Unbridled populism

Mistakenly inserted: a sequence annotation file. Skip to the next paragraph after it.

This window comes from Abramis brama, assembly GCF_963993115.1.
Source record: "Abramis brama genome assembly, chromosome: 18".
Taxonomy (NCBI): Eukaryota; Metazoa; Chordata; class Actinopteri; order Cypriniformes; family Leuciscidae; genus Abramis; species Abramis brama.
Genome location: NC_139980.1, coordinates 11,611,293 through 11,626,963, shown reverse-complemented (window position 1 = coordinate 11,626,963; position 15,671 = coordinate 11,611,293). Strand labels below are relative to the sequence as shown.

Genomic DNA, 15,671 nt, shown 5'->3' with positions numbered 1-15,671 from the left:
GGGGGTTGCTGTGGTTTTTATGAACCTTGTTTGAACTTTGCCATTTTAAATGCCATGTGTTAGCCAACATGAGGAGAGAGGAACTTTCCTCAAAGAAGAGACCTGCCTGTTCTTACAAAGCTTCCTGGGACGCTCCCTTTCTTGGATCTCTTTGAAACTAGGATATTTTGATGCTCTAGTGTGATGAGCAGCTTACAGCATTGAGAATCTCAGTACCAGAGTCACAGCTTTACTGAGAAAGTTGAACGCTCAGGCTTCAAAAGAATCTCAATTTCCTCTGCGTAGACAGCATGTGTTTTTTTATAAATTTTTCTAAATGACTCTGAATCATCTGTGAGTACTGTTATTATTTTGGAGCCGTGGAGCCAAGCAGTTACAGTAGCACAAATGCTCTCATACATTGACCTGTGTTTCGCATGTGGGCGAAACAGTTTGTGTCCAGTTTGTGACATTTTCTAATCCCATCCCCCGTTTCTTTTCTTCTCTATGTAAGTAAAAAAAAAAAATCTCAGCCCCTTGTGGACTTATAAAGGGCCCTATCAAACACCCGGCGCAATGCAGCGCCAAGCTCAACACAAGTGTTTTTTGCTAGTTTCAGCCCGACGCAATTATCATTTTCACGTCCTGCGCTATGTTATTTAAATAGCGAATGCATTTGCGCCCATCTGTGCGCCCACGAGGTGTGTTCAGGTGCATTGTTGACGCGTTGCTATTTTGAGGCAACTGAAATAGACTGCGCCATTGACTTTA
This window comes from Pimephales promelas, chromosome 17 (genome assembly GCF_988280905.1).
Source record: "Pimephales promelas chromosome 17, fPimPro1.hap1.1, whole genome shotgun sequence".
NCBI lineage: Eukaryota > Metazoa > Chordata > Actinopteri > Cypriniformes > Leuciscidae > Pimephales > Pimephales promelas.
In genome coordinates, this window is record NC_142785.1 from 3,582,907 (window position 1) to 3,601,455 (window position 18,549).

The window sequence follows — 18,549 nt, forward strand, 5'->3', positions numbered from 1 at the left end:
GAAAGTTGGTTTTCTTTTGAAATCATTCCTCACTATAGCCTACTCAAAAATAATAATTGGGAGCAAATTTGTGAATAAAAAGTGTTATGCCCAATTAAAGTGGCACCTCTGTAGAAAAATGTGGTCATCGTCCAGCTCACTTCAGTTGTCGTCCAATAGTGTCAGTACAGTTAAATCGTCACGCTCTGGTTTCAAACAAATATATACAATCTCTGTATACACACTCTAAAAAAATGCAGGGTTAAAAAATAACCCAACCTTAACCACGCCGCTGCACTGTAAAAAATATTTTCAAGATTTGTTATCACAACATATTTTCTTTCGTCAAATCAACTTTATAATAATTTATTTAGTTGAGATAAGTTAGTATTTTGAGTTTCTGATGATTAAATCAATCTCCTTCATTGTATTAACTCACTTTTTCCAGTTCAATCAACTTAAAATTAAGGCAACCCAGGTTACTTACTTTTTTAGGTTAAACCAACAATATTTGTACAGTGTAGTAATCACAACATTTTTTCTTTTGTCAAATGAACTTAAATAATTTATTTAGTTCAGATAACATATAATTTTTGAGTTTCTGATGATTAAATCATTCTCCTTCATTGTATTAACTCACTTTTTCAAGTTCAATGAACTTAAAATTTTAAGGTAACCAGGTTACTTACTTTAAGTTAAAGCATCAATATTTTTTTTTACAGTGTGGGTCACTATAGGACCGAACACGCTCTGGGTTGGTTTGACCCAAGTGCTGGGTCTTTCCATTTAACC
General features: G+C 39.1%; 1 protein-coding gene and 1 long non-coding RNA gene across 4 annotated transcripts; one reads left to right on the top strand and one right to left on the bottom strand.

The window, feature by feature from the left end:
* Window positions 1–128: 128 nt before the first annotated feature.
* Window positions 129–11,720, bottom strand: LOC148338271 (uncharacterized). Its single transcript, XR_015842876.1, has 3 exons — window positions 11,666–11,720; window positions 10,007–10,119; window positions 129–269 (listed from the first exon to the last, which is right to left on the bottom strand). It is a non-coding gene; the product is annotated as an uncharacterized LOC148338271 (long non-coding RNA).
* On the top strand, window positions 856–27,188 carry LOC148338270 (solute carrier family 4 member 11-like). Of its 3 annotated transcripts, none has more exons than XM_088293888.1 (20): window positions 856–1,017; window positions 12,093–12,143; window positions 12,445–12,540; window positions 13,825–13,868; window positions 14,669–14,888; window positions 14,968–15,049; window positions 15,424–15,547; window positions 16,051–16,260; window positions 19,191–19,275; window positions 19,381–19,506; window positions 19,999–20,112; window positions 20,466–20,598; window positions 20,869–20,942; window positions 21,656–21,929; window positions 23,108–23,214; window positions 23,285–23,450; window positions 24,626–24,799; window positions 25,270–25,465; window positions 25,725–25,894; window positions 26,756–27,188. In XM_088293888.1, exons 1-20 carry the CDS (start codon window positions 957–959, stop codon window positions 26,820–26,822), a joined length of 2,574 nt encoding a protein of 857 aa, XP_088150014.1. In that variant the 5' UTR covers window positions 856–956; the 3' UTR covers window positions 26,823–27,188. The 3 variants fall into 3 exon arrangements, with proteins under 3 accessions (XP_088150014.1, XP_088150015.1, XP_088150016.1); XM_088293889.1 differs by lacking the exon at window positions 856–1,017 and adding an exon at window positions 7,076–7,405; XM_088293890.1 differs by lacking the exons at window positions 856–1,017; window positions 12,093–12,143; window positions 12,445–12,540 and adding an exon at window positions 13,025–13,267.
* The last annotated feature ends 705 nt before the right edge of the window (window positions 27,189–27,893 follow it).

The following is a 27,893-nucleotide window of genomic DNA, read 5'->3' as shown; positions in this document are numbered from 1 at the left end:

Facing the prospect of inescapable defeat, more so after George Papandreou’s sorry performance in last week’s televised debate, PASOK’s new leader is seeking a lifeline in unbridled populism. Unable to overcome the consequences of his nationwide appearance, Papandreou is resorting to last-minute handouts, hoping to sway back disaffected voters. Yesterday, under the burden of his personal shortcomings and his failure to even sketch the outlines of a coherent social policy, the Socialist candidate engaged in an overbidding exercise, announcing that he will expand the EKAS pension supplement (originally introduced for those in receipt of a minimum pension payment) to also include rural pensioners (OGA). Papandreou also pledged that, benefits included, the monthly income will go up to 800 euros for a married rural-pensioner couple. Papandreou’s promises were made without any cost analysis and without any assessment of the strain that such a move will put on the fiscal economy. No one would object to such a measure could society and the economy actually afford to sustain higher pension payments, not only to OGA pensioners but to other low-income groups as well. However, funds are scarce and the national economy is functioning in a context of over-indebtedness. Is Papandreou not aware that the General Accounts Office has yet to close the books for 2003? Is he not aware that the country will, after the elections, come under intense pressure from Brussels to hammer its fiscal economy into shape? And does Costas Simitis really approve of Papandreou’s overbidding in the runup to the polls? Does the outgoing prime minister accept Greece’s recent plunge into a greedy and harmful electoral campaign, something he has repeatedly denounced in the past? Papandreou is, no doubt, committing a major blunder – moreover, it is a double one: because citizens have already made up their minds and they will not be influenced by last-minute promises and, second, because he is cultivating excessive expectations, distorting the picture of the economy and thus making things harder for the next administration. This is, no doubt, a damaging tactic that should not go unnoticed and definitely should not be excused with the typical pretext that in electoral campaigns people say or promise more than they ought to. Papandreou is responsible for his words and actions. He cannot now behave as an irresponsible leader or sacrifice everything in the name of his electoral objectives. We are not going through a time of overkill. This has been and gone, and the people have already paid a heavy price for it.

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